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UTD GM Invitational won by GM Parimarjan Negi

4/2/2013 – USA’s collegiate chess is on the rise. GMs are flocking to America to study and improve their chess skills, at the forefront is the University of Texas at Dallas, recently hosting the strong UTD Spring Invitational. The 40 player swiss attracted prospective students from India, Spain and Azerbaijan to measure their chess skills against UTD's team. Full standings and pictures inside.
 

University of Texas at Dallas Invitational attracts young GMs from Around the Globe

Continuing their tradition of providing their players with the best sparring possible, as well as aggressively recruiting stronger players every year, the University of Texas at Dallas in conjunction with sponsors Turner Construction Company organized the UTD GM Spring Invitational from March 8th-13th.

UTD has become one of the leading research universities not only in the state of Texas, but in all of the United States.  It is currently in the path of becoming a Tier One research university, and it boasts four members of the National Academies and a Nobel laureate as part of their faculty members.  In recent years, UTD has strongly boosted many of its academic schools; the Naveen Jindal School of Management’s Master’s in Business Administration programs have climbed to the top 20 in many well-known rankings.  The Arts and Technology department will be opening a new building later this year, the cost of it being well over $60 million.  UTD was one of only four Texas universities to be in the top 200 world-wide, according to Times Higher Education, a UK based publication.

Alumn Dmitri Schneider was a guest of honor, and explained how he managed his jump to Wall Street from the UTD Chess Team

Chess has also improved tremendously not only in UTD, that is soon to be expanding and improving their chess-based scholarships, but in all of the United States.  Highly prized tournaments are becoming more and more popular, while the competition grows increasingly fierce; this is largely because of the generous opportunities provided by institutions such as UTD, since young and promising players can come to America to pursue both chess and academia.

This year’s event was hosted in preparation for the upcoming Final Four of Collegiate Chess, one of the two most important collegiate tournaments in the United States.  The other one, the Pan-American Collegiate Chess Championship, was won by UTD ahead of rivals Webster University, Texas Tech, Harvard, Princeton and many others.  The player’s started with a nice warm-up at the newest jewel of Dallas culture: the Perot Museum of Natural Science.  This beautiful location hosted a 5-round blitz tournament.


One of the permanent exhibitions of the museum, probably interested in Negi's blitz moves

At the end of the day it was yours truly that won the blitz tournament, but the festivities had just started.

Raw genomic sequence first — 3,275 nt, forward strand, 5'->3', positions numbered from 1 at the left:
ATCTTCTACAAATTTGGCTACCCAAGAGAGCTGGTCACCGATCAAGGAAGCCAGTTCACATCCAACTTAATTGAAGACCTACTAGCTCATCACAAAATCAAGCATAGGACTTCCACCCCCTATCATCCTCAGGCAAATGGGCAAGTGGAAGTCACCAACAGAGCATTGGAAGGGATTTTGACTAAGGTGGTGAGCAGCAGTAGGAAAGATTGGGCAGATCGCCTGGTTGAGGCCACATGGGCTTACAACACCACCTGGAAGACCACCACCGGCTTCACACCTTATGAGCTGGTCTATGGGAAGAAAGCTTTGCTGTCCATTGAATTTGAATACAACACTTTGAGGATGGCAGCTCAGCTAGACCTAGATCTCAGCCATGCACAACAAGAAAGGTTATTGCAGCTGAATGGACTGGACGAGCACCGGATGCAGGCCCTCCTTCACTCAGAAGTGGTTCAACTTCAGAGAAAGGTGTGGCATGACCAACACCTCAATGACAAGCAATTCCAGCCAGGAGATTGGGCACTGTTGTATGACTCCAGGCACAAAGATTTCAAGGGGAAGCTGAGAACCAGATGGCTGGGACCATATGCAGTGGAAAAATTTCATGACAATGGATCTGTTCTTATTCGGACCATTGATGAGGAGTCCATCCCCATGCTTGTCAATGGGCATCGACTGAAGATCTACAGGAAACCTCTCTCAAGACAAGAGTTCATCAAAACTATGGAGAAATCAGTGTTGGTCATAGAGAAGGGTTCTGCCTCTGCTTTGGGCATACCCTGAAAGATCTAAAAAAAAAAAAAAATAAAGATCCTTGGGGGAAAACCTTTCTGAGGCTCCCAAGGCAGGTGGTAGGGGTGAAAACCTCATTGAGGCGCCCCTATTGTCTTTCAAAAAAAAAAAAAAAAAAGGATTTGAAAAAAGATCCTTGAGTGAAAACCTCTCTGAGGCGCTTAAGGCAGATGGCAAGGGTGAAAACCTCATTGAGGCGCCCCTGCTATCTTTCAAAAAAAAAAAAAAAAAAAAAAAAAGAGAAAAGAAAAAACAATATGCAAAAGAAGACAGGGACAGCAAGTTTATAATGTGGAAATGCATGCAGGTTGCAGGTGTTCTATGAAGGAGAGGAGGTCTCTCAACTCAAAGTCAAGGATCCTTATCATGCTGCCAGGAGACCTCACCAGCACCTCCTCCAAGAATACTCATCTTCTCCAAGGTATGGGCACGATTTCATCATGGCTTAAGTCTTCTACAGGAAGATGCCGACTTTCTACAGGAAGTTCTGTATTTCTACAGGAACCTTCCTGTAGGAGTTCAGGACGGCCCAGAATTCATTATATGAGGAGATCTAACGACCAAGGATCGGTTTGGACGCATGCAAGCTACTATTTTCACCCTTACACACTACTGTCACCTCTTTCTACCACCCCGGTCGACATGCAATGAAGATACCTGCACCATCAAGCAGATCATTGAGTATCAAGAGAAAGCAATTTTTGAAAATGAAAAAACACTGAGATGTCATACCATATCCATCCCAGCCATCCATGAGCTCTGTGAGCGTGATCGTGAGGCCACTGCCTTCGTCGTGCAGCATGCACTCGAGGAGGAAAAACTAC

Still winning a game here and there, author GM Ramirez receiving the first place blitz trophy from Glenn Anderson, executive director at Turner Construction - the tournament's sponsor.

The main event was the nine-round Swiss held at the Embassy Suites in Dallas.  The top players included GM Negi, fresh from tying for first in the extremely strong Cappelle-la-Grande open in France, rival GM Zherebukh who now attends Texas Tech University (maybe in as a spy to learn UTD tricks?!) and GM Macieja, current coach of UTD’s sister university, UT-Brownsville. 

The tournament also had, of course, the UTD A and B team: mainly GMs Chirila, Yotov, Sadorra, Holt and IM Pavlovic: the team that won the Pan-American in December.  The ‘low’ rated players were specially invited because of their young age and extraordinary talent, and included 2013 US Championship participants Sarah Chiang, Samuel Sevian, Kayden Troff (the last two who are the current World Champions in their age categories) and also young Jeffrey Xiong, who at his twelve years of age already has two IM norms.

Here are two very impressive highlights of the fighting chess exhibited at the tournament:

[Event "UTD Turner GM Invitational 2013"] [Site "Richardson USA"] [Date "2013.03.11"] [Round "6"] [White "Sadorra, J."] [Black "Berczes, D."] [Result "1-0"] [ECO "D30"] [BlackElo "2526"] [SetUp "1"] [FEN "2q2r1k/7p/2pR1ppP/p1n1p3/1bB5/4PQB1/1P3PP1/6K1 b - - 0 27"] [PlyCount "10"] [EventDate "2013.03.09"] 27... Ne4 {A strange position has arisen. White could retreat his rook to d1, but it is unlikely that he will have enough compensation for the sacrificed pawn.} 28. Re6 $1 {The start of a brilliant concept.} Ng5 (28... Nxg3 29. Qxg3 Qc7 30. Qf3 $14 {is very unpleasant, as White recovers his pawn and retains an attack.}) 29. Qxf6+ $1 {The point!} Rxf6 30. Rxf6 {A wonderful position. Black is not in check, and is up a full queen against a rook. However, he is against the ropes as the weak king allows White's pair of bishops to create threats that are almost impossible to parry. Black has a study like defense can you find it? Berczes was not up to the task with his clock ticking the few remaining seconds left that he had.} Qe8 $2 31. Rxc6 $1 {The rook is taboo, because of Bxe5 and checkmate. It is also threatening to sacrifice itself on c8!} Bf8 32. Rc8 {A spectacular game but tournament co-winner Sadorra.} 1-0